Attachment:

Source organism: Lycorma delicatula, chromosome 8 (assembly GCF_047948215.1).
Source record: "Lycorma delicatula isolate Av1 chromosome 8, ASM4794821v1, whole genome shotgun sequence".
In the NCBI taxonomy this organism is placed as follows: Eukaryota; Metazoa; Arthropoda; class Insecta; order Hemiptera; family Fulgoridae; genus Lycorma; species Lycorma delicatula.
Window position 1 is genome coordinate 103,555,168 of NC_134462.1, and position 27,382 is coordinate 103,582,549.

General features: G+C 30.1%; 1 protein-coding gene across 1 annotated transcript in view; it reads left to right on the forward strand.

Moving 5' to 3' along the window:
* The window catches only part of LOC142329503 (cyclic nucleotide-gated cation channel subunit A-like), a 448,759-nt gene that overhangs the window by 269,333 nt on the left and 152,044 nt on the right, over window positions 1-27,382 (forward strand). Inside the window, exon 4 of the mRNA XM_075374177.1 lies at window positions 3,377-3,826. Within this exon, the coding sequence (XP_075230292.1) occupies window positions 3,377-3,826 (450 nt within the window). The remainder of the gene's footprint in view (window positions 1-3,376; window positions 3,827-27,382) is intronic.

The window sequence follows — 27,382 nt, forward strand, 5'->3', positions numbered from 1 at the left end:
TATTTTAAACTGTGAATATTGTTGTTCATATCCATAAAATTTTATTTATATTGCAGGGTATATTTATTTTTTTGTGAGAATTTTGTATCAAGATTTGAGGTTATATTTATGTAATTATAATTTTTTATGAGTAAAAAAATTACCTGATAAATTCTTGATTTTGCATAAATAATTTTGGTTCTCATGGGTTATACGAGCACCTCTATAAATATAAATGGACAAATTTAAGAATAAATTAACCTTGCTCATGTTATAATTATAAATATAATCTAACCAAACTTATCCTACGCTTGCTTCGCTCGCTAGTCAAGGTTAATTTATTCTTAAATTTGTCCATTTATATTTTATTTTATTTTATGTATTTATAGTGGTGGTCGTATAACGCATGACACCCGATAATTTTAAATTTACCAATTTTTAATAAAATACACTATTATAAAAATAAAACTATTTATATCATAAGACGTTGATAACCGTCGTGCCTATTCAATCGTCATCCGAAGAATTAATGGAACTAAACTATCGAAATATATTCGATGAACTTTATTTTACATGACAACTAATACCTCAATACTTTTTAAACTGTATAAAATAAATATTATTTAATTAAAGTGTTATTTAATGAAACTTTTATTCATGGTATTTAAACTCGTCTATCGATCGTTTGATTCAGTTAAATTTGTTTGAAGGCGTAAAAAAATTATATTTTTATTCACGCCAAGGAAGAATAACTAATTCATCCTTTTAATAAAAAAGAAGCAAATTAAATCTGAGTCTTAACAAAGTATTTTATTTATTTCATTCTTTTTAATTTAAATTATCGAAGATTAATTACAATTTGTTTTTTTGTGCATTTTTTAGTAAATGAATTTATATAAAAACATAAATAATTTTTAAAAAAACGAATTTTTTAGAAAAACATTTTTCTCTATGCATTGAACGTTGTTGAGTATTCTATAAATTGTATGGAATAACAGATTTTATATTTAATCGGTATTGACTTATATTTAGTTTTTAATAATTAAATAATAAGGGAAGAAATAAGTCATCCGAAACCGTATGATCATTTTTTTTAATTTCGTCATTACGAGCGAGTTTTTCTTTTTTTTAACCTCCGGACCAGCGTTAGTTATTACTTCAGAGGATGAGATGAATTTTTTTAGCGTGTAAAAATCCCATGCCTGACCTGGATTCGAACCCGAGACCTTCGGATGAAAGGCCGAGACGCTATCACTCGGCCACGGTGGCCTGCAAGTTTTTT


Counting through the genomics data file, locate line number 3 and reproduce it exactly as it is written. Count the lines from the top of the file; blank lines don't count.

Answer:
In the NCBI taxonomy this organism is placed as follows: Eukaryota; Metazoa; Arthropoda; class Insecta; order Hemiptera; family Fulgoridae; genus Lycorma; species Lycorma delicatula.